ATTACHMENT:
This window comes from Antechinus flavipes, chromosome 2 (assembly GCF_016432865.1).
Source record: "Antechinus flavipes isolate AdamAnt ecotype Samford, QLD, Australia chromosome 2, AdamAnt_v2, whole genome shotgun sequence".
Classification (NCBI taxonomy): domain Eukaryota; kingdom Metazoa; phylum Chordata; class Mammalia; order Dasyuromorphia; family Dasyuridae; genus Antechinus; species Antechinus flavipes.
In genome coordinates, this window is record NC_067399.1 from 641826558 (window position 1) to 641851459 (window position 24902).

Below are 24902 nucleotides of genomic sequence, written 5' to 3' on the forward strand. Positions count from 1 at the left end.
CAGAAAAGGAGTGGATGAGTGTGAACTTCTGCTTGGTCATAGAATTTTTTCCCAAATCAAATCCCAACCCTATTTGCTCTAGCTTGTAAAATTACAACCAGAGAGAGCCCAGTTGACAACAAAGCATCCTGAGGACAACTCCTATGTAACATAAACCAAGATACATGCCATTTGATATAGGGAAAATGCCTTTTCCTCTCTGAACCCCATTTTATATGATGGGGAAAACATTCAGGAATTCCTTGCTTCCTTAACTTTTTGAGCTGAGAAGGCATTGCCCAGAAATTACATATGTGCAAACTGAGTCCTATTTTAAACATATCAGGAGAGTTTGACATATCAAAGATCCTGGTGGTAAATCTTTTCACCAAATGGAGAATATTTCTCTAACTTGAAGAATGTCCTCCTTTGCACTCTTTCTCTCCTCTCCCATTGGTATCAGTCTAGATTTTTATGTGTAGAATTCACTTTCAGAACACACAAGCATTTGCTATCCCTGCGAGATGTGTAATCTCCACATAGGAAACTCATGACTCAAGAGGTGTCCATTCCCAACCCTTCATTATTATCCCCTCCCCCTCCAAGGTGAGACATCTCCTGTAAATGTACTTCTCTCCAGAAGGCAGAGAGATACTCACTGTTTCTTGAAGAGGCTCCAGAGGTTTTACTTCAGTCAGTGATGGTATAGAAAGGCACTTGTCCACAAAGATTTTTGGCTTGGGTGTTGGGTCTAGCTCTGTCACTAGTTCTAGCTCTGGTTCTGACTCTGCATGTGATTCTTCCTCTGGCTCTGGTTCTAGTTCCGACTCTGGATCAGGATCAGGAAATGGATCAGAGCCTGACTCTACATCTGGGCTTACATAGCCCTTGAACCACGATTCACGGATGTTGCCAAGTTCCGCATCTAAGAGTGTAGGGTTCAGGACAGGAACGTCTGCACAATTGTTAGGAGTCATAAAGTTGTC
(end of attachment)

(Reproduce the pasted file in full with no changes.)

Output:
This window comes from Antechinus flavipes, chromosome 2 (assembly GCF_016432865.1).
Source record: "Antechinus flavipes isolate AdamAnt ecotype Samford, QLD, Australia chromosome 2, AdamAnt_v2, whole genome shotgun sequence".
Classification (NCBI taxonomy): domain Eukaryota; kingdom Metazoa; phylum Chordata; class Mammalia; order Dasyuromorphia; family Dasyuridae; genus Antechinus; species Antechinus flavipes.
In genome coordinates, this window is record NC_067399.1 from 641826558 (window position 1) to 641851459 (window position 24902).

Below are 24902 nucleotides of genomic sequence, written 5' to 3' on the forward strand. Positions count from 1 at the left end.
CAGAAAAGGAGTGGATGAGTGTGAACTTCTGCTTGGTCATAGAATTTTTTCCCAAATCAAATCCCAACCCTATTTGCTCTAGCTTGTAAAATTACAACCAGAGAGAGCCCAGTTGACAACAAAGCATCCTGAGGACAACTCCTATGTAACATAAACCAAGATACATGCCATTTGATATAGGGAAAATGCCTTTTCCTCTCTGAACCCCATTTTATATGATGGGGAAAACATTCAGGAATTCCTTGCTTCCTTAACTTTTTGAGCTGAGAAGGCATTGCCCAGAAATTACATATGTGCAAACTGAGTCCTATTTTAAACATATCAGGAGAGTTTGACATATCAAAGATCCTGGTGGTAAATCTTTTCACCAAATGGAGAATATTTCTCTAACTTGAAGAATGTCCTCCTTTGCACTCTTTCTCTCCTCTCCCATTGGTATCAGTCTAGATTTTTATGTGTAGAATTCACTTTCAGAACACACAAGCATTTGCTATCCCTGCGAGATGTGTAATCTCCACATAGGAAACTCATGACTCAAGAGGTGTCCATTCCCAACCCTTCATTATTATCCCCTCCCCCTCCAAGGTGAGACATCTCCTGTAAATGTACTTCTCTCCAGAAGGCAGAGAGATACTCACTGTTTCTTGAAGAGGCTCCAGAGGTTTTACTTCAGTCAGTGATGGTATAGAAAGGCACTTGTCCACAAAGATTTTTGGCTTGGGTGTTGGGTCTAGCTCTGTCACTAGTTCTAGCTCTGGTTCTGACTCTGCATGTGATTCTTCCTCTGGCTCTGGTTCTAGTTCCGACTCTGGATCAGGATCAGGAAATGGATCAGAGCCTGACTCTACATCTGGGCTTACATAGCCCTTGAACCACGATTCACGGATGTTGCCAAGTTCCGCATCTAAGAGTGTAGGGTTCAGGACAGGAACGTCTGCACAATTGTTAGGAGTCATAAAGTTGTC